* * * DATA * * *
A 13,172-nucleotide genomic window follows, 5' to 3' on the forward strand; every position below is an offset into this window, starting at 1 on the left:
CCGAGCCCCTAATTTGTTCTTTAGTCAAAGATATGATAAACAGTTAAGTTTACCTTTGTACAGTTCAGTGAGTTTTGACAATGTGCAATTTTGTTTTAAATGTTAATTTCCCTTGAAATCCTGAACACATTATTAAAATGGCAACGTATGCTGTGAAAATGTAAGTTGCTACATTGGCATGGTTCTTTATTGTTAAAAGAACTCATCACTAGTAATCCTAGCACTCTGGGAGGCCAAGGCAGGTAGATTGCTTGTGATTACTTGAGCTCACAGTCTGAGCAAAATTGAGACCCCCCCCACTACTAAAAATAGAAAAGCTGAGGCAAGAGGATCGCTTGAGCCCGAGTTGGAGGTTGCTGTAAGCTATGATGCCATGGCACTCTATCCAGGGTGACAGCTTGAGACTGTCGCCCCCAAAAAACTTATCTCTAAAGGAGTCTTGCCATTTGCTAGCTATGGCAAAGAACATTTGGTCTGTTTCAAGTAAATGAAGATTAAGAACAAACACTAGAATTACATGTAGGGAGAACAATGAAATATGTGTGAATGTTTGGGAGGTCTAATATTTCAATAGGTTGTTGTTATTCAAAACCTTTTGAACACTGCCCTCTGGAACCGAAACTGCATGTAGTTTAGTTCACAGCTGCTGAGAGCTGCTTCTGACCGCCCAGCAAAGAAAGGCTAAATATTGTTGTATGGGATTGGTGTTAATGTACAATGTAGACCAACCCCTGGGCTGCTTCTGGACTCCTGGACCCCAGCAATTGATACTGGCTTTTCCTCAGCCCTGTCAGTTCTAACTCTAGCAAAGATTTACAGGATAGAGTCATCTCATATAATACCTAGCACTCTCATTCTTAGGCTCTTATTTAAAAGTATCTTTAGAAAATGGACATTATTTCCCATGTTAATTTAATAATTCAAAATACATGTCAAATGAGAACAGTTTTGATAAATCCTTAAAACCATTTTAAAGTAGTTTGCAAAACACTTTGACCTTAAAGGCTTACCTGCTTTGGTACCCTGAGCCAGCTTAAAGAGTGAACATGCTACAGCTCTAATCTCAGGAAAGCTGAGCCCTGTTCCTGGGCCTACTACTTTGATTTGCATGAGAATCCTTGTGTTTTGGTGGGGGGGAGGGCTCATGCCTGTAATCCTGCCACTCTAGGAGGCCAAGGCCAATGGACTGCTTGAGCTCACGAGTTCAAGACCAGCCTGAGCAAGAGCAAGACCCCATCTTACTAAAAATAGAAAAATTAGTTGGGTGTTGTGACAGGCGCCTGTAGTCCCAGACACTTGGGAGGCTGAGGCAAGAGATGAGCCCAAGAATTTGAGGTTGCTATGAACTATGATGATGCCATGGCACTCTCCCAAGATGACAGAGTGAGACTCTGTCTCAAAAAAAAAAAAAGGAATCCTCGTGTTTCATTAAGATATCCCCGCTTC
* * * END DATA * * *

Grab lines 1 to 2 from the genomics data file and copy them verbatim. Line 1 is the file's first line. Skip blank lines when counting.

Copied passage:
A 13,172-nucleotide genomic window follows, 5' to 3' on the forward strand; every position below is an offset into this window, starting at 1 on the left:
CCGAGCCCCTAATTTGTTCTTTAGTCAAAGATATGATAAACAGTTAAGTTTACCTTTGTACAGTTCAGTGAGTTTTGACAATGTGCAATTTTGTTTTAAATGTTAATTTCCCTTGAAATCCTGAACACATTATTAAAATGGCAACGTATGCTGTGAAAATGTAAGTTGCTACATTGGCATGGTTCTTTATTGTTAAAAGAACTCATCACTAGTAATCCTAGCACTCTGGGAGGCCAAGGCAGGTAGATTGCTTGTGATTACTTGAGCTCACAGTCTGAGCAAAATTGAGACCCCCCCCACTACTAAAAATAGAAAAGCTGAGGCAAGAGGATCGCTTGAGCCCGAGTTGGAGGTTGCTGTAAGCTATGATGCCATGGCACTCTATCCAGGGTGACAGCTTGAGACTGTCGCCCCCAAAAAACTTATCTCTAAAGGAGTCTTGCCATTTGCTAGCTATGGCAAAGAACATTTGGTCTGTTTCAAGTAAATGAAGATTAAGAACAAACACTAGAATTACATGTAGGGAGAACAATGAAATATGTGTGAATGTTTGGGAGGTCTAATATTTCAATAGGTTGTTGTTATTCAAAACCTTTTGAACACTGCCCTCTGGAACCGAAACTGCATGTAGTTTAGTTCACAGCTGCTGAGAGCTGCTTCTGACCGCCCAGCAAAGAAAGGCTAAATATTGTTGTATGGGATTGGTGTTAATGTACAATGTAGACCAACCCCTGGGCTGCTTCTGGACTCCTGGACCCCAGCAATTGATACTGGCTTTTCCTCAGCCCTGTCAGTTCTAACTCTAGCAAAGATTTACAGGATAGAGTCATCTCATATAATACCTAGCACTCTCATTCTTAGGCTCTTATTTAAAAGTATCTTTAGAAAATGGACATTATTTCCCATGTTAATTTAATAATTCAAAATACATGTCAAATGAGAACAGTTTTGATAAATCCTTAAAACCATTTTAAAGTAGTTTGCAAAACACTTTGACCTTAAAGGCTTACCTGCTTTGGTACCCTGAGCCAGCTTAAAGAGTGAACATGCTACAGCTCTAATCTCAGGAAAGCTGAGCCCTGTTCCTGGGCCTACTACTTTGATTTGCATGAGAATCCTTGTGTTTTGGTGGGGGGGAGGGCTCATGCCTGTAATCCTGCCACTCTAGGAGGCCAAGGCCAATGGACTGCTTGAGCTCACGAGTTCAAGACCAGCCTGAGCAAGAGCAAGACCCCATCTTACTAAAAATAGAAAAATTAGTTGGGTGTTGTGACAGGCGCCTGTAGTCCCAGACACTTGGGAGGCTGAGGCAAGAGATGAGCCCAAGAATTTGAGGTTGCTATGAACTATGATGATGCCATGGCACTCTCCCAAGATGACAGAGTGAGACTCTGTCTCAAAAAAAAAAAAAGGAATCCTCGTGTTTCATTAAGATATCCCCGCTTC